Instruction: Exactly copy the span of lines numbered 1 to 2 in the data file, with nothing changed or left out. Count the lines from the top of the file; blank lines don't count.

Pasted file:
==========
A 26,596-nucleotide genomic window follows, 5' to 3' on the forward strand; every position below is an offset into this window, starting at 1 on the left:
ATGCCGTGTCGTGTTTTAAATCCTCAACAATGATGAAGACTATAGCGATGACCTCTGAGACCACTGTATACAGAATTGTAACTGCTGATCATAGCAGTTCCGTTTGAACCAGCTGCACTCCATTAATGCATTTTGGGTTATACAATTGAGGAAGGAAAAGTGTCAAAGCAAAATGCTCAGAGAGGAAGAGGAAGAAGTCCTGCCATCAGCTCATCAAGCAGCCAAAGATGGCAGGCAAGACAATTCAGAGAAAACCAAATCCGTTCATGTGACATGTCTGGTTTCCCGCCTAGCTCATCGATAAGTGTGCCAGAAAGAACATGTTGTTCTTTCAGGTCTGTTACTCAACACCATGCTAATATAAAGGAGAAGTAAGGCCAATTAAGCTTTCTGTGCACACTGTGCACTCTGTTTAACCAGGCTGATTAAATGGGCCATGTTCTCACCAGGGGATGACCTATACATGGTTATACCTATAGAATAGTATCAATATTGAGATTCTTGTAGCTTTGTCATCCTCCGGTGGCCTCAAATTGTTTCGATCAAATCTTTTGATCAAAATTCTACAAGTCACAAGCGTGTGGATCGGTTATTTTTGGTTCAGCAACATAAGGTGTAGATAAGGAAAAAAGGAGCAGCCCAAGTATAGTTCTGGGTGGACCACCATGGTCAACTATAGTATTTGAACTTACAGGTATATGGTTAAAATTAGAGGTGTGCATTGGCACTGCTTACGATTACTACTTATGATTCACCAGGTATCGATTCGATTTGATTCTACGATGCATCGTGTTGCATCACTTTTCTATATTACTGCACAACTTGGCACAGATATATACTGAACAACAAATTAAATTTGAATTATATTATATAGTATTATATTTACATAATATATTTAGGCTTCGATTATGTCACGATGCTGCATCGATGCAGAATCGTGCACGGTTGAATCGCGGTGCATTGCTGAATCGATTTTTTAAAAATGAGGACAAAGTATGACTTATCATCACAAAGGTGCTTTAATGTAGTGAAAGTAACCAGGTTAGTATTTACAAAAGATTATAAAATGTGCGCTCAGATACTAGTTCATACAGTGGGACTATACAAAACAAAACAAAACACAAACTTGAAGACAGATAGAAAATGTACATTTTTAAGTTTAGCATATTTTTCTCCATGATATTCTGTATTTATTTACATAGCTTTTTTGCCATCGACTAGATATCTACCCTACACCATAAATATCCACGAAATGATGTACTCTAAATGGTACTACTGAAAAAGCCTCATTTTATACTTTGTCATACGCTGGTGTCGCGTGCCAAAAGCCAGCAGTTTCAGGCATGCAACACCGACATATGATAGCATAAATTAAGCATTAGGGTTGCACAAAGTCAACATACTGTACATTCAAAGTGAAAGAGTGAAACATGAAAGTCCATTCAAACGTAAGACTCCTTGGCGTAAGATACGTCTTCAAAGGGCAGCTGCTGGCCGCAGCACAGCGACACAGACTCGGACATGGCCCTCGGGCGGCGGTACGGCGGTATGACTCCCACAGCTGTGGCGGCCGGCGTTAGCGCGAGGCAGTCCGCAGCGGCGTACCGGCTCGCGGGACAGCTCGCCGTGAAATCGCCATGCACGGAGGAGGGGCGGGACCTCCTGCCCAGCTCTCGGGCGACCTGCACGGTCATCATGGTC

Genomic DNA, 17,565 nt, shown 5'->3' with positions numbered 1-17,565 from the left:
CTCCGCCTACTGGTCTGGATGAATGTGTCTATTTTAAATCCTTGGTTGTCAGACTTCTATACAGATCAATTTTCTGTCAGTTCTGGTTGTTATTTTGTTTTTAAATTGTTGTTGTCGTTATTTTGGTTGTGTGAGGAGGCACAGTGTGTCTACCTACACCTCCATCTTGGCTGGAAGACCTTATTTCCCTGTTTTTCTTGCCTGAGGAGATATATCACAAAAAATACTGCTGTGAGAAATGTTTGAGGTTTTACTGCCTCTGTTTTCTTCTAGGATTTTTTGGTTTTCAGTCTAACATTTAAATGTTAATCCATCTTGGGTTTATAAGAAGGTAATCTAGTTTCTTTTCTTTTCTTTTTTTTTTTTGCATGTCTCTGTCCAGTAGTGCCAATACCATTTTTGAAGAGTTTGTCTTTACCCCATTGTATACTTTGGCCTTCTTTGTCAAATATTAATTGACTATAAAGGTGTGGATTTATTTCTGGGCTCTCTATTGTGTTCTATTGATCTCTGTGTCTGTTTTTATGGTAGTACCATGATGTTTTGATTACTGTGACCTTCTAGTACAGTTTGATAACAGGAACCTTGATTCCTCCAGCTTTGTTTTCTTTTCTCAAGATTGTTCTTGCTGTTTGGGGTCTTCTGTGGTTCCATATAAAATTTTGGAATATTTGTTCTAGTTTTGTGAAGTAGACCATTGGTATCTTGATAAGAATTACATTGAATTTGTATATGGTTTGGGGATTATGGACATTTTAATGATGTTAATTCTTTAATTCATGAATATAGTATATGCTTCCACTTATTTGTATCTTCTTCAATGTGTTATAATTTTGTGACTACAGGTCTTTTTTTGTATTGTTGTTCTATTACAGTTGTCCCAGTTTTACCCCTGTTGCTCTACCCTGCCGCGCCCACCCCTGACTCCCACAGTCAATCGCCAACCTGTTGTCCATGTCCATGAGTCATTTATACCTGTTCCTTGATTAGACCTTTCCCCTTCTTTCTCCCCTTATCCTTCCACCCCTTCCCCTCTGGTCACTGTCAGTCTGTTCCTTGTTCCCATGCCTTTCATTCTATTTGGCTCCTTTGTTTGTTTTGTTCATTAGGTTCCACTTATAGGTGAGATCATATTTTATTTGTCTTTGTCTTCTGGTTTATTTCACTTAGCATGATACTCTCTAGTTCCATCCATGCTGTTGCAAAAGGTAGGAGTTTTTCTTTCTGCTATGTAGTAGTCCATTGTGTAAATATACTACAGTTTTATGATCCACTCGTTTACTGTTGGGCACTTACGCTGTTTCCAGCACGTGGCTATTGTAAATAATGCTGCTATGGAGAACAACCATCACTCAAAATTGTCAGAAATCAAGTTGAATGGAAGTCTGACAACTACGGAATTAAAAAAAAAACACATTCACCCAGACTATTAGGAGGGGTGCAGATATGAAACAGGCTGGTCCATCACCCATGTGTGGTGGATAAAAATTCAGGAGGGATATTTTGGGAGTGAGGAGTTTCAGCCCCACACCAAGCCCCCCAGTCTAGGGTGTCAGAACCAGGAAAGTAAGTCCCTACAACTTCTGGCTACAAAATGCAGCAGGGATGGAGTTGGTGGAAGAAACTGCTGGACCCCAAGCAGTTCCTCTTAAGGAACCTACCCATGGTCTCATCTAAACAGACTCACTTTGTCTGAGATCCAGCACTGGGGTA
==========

A 26,596-nucleotide genomic window follows, 5' to 3' on the forward strand; every position below is an offset into this window, starting at 1 on the left:
ATGCCGTGTCGTGTTTTAAATCCTCAACAATGATGAAGACTATAGCGATGACCTCTGAGACCACTGTATACAGAATTGTAACTGCTGATCATAGCAGTTCCGTTTGAACCAGCTGCACTCCATTAATGCATTTTGGGTTATACAATTGAGGAAGGAAAAGTGTCAAAGCAAAATGCTCAGAGAGGAAGAGGAAGAAGTCCTGCCATCAGCTCATCAAGCAGCCAAAGATGGCAGGCAAGACAATTCAGAGAAAACCAAATCCGTTCATGTGACATGTCTGGTTTCCCGCCTAGCTCATCGATAAGTGTGCCAGAAAGAACATGTTGTTCTTTCAGGTCTGTTACTCAACACCATGCTAATATAAAGGAGAAGTAAGGCCAATTAAGCTTTCTGTGCACACTGTGCACTCTGTTTAACCAGGCTGATTAAATGGGCCATGTTCTCACCAGGGGATGACCTATACATGGTTATACCTATAGAATAGTATCAATATTGAGATTCTTGTAGCTTTGTCATCCTCCGGTGGCCTCAAATTGTTTCGATCAAATCTTTTGATCAAAATTCTACAAGTCACAAGCGTGTGGATCGGTTATTTTTGGTTCAGCAACATAAGGTGTAGATAAGGAAAAAAGGAGCAGCCCAAGTATAGTTCTGGGTGGACCACCATGGTCAACTATAGTATTTGAACTTACAGGTATATGGTTAAAATTAGAGGTGTGCATTGGCACTGCTTACGATTACTACTTATGATTCACCAGGTATCGATTCGATTTGATTCTACGATGCATCGTGTTGCATCACTTTTCTATATTACTGCACAACTTGGCACAGATATATACTGAACAACAAATTAAATTTGAATTATATTATATAGTATTATATTTACATAATATATTTAGGCTTCGATTATGTCACGATGCTGCATCGATGCAGAATCGTGCACGGTTGAATCGCGGTGCATTGCTGAATCGATTTTTTAAAAATGAGGACAAAGTATGACTTATCATCACAAAGGTGCTTTAATGTAGTGAAAGTAACCAGGTTAGTATTTACAAAAGATTATAAAATGTGCGCTCAGATACTAGTTCATACAGTGGGACTATACAAAACAAAACAAAACACAAACTTGAAGACAGATAGAAAATGTACATTTTTAAGTTTAGCATATTTTTCTCCATGATATTCTGTATTTATTTACATAGCTTTTTTGCCATCGACTAGATATCTACCCTACACCATAAATATCCACGAAATGATGTACTCTAAATGGTACTACTGAAAAAGCCTCATTTTATACTTTGTCATACGCTGGTGTCGCGTGCCAAAAGCCAGCAGTTTCAGGCATGCAACACCGACATATGATAGCATAAATTAAGCATTAGGGTTGCACAAAGTCAACATACTGTACATTCAAAGTGAAAGAGTGAAACATGAAAGTCCATTCAAACGTAAGACTCCTTGGCGTAAGATACGTCTTCAAAGGGCAGCTGCTGGCCGCAGCACAGCGACACAGACTCGGACATGGCCCTCGGGCGGCGGTACGGCGGTATGACTCCCACAGCTGTGGCGGCCGGCGTTAGCGCGAGGCAGTCCGCAGCGGCGTACCGGCTCGCGGGACAGCTCGCCGTGAAATCGCCATGCACGGAGGAGGGGCGGGACCTCCTGCCCAGCTCTCGGGCGACCTGCACGGTCATCATGGTC